The new government has been in power for just over two weeks and while it has not had enough time to produce any major accomplishments, it has succeeded in trivializing the hugely important issues of global warming and how the nation should tackle its disproportionately high carbon emissions.
If the government is to be believed, Taiwan and mankind can reverse the dramatic climatic changes afoot across the globe and prevent the melting of the polar ice caps simply by taking off one’s suit jacket, abstaining from eating meat and swapping one’s car for a model with a slightly smaller engine.
No wonder President Ma Ying-jeou (馬英九) was heckled last week when he attended an environmental conference, with one activist telling him: “Environmental protection is not just about taking off your suit.”
So far the government has concentrated on cherry picking, focusing on individual actions that can reduce personal carbon footprints. But this will not achieve anything in the long term unless tough, concerted action is taken to tackle the industrial, power-generation and transport sectors at the same time.
One initiative the government seems keen on is the mass planting of trees here and abroad to offset carbon emissions from the industrial sector. But if our new leaders had been paying attention to environmental news, they would have known that the global ecology department at the Carnegie Institution of Washington in Stanford, California, rubbished such activity as “a waste of time” back in 2006.
The government has also talked about nuclear power as a way to meet the nation’s power generation needs, but any new projects would take decades to come on line and would be extremely unpopular. The Atomic Energy Council’s indecision over what to do with all the barrels of waste generated thus far makes this option even more unappealing.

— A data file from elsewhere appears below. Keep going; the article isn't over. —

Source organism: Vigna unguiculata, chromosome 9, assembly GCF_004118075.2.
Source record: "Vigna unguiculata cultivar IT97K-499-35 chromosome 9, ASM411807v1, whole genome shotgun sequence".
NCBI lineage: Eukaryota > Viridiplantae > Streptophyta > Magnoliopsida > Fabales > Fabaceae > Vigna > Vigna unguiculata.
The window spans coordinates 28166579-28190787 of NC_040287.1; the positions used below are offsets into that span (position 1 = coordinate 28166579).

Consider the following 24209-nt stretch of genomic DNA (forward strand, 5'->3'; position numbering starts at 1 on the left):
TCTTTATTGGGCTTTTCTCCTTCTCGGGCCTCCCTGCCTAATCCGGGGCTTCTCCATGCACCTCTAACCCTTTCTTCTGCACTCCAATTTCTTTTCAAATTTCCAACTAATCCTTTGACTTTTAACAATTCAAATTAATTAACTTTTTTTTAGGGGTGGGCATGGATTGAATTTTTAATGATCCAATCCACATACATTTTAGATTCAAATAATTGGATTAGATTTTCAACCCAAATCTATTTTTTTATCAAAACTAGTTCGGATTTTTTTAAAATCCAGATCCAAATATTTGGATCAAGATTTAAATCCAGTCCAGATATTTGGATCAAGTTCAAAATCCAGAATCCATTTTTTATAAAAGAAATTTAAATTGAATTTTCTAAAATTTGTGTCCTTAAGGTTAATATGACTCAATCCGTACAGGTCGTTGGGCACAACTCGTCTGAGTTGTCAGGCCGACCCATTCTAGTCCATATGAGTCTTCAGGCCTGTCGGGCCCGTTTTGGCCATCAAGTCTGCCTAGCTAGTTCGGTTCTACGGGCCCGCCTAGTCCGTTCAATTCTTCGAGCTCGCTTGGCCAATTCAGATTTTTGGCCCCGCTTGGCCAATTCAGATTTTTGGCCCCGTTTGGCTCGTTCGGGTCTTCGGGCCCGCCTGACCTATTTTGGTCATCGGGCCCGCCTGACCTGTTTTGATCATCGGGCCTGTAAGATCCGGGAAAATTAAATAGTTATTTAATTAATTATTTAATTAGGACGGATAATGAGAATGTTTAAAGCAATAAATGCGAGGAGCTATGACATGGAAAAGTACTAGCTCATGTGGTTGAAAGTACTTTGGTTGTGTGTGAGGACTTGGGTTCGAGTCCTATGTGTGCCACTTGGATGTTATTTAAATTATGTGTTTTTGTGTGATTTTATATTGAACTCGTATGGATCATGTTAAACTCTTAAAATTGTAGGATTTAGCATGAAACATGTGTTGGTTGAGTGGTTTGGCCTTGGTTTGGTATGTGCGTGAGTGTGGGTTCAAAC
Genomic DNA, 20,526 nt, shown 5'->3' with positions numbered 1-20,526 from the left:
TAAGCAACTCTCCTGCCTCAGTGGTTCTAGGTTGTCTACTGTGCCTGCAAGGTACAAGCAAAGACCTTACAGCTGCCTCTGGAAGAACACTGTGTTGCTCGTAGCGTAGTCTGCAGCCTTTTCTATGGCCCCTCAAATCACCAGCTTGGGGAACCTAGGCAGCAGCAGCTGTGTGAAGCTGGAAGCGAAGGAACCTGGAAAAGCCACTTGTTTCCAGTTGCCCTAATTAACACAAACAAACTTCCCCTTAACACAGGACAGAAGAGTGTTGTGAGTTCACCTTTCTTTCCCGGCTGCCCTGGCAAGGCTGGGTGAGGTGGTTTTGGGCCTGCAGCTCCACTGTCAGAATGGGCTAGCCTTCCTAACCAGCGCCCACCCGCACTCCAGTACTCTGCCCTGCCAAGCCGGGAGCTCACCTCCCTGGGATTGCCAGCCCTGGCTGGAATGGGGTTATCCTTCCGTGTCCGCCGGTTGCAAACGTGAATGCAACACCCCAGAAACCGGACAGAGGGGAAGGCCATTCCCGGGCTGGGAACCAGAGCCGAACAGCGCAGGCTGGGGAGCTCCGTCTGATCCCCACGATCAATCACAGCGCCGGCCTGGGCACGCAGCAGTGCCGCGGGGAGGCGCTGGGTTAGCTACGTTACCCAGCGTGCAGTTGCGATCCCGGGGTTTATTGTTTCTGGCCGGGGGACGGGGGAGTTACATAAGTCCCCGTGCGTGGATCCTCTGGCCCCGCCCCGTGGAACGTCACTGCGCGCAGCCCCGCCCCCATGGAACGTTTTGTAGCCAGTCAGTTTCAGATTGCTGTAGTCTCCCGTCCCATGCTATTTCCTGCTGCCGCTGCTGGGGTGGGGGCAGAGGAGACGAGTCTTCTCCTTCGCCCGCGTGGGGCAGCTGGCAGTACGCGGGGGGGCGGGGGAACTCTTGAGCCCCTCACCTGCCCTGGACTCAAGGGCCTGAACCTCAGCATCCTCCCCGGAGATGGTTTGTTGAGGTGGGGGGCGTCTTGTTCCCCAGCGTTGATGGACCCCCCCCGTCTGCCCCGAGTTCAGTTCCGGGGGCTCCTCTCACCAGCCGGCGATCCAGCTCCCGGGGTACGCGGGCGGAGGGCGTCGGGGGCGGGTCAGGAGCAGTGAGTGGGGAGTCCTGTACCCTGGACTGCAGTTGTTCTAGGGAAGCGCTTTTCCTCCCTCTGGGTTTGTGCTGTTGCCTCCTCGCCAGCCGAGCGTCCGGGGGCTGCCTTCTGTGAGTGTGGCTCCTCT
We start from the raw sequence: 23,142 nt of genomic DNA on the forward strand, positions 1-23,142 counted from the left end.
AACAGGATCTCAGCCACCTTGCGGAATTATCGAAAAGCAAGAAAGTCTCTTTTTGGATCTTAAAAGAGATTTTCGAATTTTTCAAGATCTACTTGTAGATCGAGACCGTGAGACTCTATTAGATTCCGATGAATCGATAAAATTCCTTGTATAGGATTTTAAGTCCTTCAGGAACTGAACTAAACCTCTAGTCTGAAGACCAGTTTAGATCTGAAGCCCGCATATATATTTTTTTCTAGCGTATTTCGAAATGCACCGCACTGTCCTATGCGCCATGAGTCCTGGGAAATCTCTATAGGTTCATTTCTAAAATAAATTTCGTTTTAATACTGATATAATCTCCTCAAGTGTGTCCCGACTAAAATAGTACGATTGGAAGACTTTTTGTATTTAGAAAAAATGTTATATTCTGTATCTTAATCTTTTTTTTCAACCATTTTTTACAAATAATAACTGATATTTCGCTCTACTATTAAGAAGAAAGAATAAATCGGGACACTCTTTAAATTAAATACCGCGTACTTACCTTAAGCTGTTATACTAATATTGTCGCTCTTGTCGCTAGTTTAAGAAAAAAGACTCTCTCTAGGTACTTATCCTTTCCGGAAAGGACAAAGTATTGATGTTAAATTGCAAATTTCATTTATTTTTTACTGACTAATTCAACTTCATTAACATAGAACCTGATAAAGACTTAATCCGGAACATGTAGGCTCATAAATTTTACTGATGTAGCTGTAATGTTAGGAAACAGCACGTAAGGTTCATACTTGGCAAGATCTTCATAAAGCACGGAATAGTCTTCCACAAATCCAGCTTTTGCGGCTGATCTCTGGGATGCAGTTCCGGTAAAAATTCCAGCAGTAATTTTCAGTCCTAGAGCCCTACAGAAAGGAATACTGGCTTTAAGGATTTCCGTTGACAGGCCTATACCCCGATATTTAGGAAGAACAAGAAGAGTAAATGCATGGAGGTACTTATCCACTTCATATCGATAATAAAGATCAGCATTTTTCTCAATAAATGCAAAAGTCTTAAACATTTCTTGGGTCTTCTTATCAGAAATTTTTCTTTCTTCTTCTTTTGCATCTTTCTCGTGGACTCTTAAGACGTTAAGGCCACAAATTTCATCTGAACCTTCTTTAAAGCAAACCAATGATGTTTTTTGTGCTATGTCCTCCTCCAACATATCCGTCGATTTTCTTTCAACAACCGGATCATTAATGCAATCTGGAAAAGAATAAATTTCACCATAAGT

Ma’s problem is a result of his campaign platform. On the one hand he talked about cutting carbon emissions and meeting Kyoto Protocol requirements, but on the other he promised massive infrastructure investment and plans to increase economic output.
The two seem like strange bedfellows, but contrary to popular belief they are not mutually exclusive.
However, to achieve results the government will need to invest vast amounts of money in clean energy and force very tough and unpopular environmental standards on the industrial sector.
Another strategy would be to transform the Environmental Protection Administration’s Environmental Impact Assessment Committee from the role of a rubber stamp that only makes cosmetic changes to applications into something with the power to force future projects — like Formosa Plastics’ petrochemical factory — to include mitigating measures, such as carbon scrubbers on chimney stacks and solar or wind generation to make them energy self-sufficient.
Current indications, including the apparent reluctance of the Chinese Nationalist Party (KMT)-dominated legislature to pass the long-stalled carbon emission reduction law, suggest that none of this is going to happen anytime soon.
Yesterday’s announcement on clean energy is a start of sorts, but to cut carbon emissions the Ma administration will also have to pressure the legislature into passing comprehensive environmental regulations. It cannot afford to bet on the goodwill of the industrial sector, otherwise Ma may well end up losing his shirt, not just his jacket.
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